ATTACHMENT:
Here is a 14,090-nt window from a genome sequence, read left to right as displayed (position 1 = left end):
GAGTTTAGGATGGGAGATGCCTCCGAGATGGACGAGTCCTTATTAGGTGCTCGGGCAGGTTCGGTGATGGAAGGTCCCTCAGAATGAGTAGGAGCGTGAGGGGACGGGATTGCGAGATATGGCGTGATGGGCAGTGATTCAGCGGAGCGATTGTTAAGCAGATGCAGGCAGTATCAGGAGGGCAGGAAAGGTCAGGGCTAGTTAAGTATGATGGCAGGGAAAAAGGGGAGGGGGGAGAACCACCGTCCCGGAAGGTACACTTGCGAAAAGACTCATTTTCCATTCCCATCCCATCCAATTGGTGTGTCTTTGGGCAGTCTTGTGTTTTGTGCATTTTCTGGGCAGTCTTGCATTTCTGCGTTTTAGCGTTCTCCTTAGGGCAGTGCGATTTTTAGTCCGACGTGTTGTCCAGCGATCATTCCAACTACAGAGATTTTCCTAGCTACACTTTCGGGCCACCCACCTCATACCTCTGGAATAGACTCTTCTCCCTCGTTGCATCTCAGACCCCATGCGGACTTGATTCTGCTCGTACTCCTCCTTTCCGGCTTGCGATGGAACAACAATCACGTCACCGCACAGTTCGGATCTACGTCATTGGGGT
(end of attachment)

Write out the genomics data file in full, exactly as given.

Here is a 14,090-nt window from a genome sequence, read left to right as displayed (position 1 = left end):
GAGTTTAGGATGGGAGATGCCTCCGAGATGGACGAGTCCTTATTAGGTGCTCGGGCAGGTTCGGTGATGGAAGGTCCCTCAGAATGAGTAGGAGCGTGAGGGGACGGGATTGCGAGATATGGCGTGATGGGCAGTGATTCAGCGGAGCGATTGTTAAGCAGATGCAGGCAGTATCAGGAGGGCAGGAAAGGTCAGGGCTAGTTAAGTATGATGGCAGGGAAAAAGGGGAGGGGGGAGAACCACCGTCCCGGAAGGTACACTTGCGAAAAGACTCATTTTCCATTCCCATCCCATCCAATTGGTGTGTCTTTGGGCAGTCTTGTGTTTTGTGCATTTTCTGGGCAGTCTTGCATTTCTGCGTTTTAGCGTTCTCCTTAGGGCAGTGCGATTTTTAGTCCGACGTGTTGTCCAGCGATCATTCCAACTACAGAGATTTTCCTAGCTACACTTTCGGGCCACCCACCTCATACCTCTGGAATAGACTCTTCTCCCTCGTTGCATCTCAGACCCCATGCGGACTTGATTCTGCTCGTACTCCTCCTTTCCGGCTTGCGATGGAACAACAATCACGTCACCGCACAGTTCGGATCTACGTCATTGGGGT